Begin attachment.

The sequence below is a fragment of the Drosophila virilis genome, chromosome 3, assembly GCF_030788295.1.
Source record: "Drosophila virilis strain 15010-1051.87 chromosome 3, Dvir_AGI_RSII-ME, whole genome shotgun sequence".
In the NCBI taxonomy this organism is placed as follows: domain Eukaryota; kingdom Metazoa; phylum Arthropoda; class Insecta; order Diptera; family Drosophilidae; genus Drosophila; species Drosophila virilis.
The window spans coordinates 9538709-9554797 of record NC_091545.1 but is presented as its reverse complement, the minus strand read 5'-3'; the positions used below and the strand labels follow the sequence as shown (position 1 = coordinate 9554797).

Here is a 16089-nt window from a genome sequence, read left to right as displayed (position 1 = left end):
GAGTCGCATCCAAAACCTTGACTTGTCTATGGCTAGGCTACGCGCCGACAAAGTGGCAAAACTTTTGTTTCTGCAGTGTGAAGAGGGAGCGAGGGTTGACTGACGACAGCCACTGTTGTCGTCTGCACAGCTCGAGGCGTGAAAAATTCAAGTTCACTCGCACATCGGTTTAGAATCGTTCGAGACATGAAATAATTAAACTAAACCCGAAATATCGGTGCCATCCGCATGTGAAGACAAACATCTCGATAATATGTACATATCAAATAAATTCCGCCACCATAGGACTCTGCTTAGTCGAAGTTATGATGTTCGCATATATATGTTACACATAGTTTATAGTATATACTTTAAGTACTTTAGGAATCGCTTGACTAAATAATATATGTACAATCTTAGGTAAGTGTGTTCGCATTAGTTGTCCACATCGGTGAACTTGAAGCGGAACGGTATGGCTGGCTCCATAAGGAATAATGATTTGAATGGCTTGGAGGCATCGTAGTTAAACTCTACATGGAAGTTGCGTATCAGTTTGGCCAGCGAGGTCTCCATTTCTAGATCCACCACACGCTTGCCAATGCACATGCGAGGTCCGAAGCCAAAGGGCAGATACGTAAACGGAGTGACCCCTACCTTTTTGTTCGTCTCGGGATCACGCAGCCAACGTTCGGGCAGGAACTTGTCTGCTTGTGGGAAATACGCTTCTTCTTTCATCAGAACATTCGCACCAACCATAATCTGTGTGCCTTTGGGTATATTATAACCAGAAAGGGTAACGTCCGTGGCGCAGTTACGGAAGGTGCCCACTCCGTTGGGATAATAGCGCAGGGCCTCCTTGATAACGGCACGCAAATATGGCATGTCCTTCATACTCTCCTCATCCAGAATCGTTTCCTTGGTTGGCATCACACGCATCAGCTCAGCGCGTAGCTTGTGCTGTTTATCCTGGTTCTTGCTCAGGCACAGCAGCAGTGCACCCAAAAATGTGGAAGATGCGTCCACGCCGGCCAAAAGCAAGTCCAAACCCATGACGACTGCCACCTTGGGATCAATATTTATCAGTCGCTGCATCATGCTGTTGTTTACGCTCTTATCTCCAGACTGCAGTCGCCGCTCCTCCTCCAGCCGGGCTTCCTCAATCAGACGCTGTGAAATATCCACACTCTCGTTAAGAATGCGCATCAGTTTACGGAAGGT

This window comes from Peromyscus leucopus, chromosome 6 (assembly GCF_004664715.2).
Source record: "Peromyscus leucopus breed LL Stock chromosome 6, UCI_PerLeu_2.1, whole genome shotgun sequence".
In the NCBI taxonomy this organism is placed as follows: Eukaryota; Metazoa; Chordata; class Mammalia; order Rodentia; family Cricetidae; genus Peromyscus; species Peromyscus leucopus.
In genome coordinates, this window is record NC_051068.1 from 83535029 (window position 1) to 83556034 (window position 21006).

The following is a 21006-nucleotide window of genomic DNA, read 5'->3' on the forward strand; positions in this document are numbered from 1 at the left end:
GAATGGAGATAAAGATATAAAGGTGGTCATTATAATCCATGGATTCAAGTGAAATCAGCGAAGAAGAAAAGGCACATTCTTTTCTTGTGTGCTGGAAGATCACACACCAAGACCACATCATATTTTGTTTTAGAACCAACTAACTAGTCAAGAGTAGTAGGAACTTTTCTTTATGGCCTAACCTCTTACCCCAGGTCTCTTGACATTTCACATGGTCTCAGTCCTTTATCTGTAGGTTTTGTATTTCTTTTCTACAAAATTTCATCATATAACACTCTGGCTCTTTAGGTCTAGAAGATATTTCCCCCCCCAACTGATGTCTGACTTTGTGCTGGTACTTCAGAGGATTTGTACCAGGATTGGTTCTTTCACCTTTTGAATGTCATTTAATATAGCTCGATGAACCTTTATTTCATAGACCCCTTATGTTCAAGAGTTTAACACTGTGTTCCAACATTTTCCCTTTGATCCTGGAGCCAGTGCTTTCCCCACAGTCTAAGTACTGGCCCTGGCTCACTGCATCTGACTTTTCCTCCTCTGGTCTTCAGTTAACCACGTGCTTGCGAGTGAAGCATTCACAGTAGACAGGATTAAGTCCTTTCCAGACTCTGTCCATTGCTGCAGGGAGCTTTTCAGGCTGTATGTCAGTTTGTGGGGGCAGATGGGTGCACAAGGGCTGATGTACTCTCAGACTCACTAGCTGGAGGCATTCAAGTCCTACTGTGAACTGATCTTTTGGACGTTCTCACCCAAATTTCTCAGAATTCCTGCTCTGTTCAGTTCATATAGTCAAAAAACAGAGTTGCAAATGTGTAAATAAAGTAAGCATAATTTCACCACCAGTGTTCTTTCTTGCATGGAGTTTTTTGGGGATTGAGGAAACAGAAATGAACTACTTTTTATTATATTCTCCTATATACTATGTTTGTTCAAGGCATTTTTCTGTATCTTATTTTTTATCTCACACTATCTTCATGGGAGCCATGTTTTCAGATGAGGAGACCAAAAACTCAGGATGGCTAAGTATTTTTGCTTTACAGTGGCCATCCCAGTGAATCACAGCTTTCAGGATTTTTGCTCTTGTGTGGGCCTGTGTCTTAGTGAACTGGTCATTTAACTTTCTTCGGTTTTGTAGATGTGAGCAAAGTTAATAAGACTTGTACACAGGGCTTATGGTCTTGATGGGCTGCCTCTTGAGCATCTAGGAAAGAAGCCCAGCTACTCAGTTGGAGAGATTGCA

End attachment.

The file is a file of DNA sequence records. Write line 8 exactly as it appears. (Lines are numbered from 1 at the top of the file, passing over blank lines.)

Source record: "Peromyscus leucopus breed LL Stock chromosome 6, UCI_PerLeu_2.1, whole genome shotgun sequence".